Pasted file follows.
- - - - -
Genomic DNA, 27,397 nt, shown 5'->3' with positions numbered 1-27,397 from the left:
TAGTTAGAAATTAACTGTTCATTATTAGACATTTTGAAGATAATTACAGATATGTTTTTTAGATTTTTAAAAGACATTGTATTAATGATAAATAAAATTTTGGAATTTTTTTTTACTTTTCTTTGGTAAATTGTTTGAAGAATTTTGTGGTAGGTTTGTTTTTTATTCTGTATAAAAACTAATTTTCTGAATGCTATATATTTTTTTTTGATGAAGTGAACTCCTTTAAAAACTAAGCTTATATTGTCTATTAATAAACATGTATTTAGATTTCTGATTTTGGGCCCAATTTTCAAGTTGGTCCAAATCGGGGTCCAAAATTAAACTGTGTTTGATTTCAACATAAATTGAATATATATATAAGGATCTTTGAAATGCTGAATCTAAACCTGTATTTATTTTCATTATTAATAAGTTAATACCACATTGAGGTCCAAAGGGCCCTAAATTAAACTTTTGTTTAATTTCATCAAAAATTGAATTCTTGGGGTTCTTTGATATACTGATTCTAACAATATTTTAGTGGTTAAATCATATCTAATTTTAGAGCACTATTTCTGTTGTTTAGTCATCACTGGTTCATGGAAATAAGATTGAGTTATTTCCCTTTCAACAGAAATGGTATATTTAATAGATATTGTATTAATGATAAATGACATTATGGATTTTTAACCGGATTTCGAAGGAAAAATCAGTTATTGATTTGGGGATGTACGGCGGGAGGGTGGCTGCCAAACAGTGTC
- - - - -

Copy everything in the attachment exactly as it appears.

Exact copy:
Genomic DNA, 27,397 nt, shown 5'->3' with positions numbered 1-27,397 from the left:
TAGTTAGAAATTAACTGTTCATTATTAGACATTTTGAAGATAATTACAGATATGTTTTTTAGATTTTTAAAAGACATTGTATTAATGATAAATAAAATTTTGGAATTTTTTTTTACTTTTCTTTGGTAAATTGTTTGAAGAATTTTGTGGTAGGTTTGTTTTTTATTCTGTATAAAAACTAATTTTCTGAATGCTATATATTTTTTTTTGATGAAGTGAACTCCTTTAAAAACTAAGCTTATATTGTCTATTAATAAACATGTATTTAGATTTCTGATTTTGGGCCCAATTTTCAAGTTGGTCCAAATCGGGGTCCAAAATTAAACTGTGTTTGATTTCAACATAAATTGAATATATATATAAGGATCTTTGAAATGCTGAATCTAAACCTGTATTTATTTTCATTATTAATAAGTTAATACCACATTGAGGTCCAAAGGGCCCTAAATTAAACTTTTGTTTAATTTCATCAAAAATTGAATTCTTGGGGTTCTTTGATATACTGATTCTAACAATATTTTAGTGGTTAAATCATATCTAATTTTAGAGCACTATTTCTGTTGTTTAGTCATCACTGGTTCATGGAAATAAGATTGAGTTATTTCCCTTTCAACAGAAATGGTATATTTAATAGATATTGTATTAATGATAAATGACATTATGGATTTTTAACCGGATTTCGAAGGAAAAATCAGTTATTGATTTGGGGATGTACGGCGGGAGGGTGGCTGCCAAACAGTGTC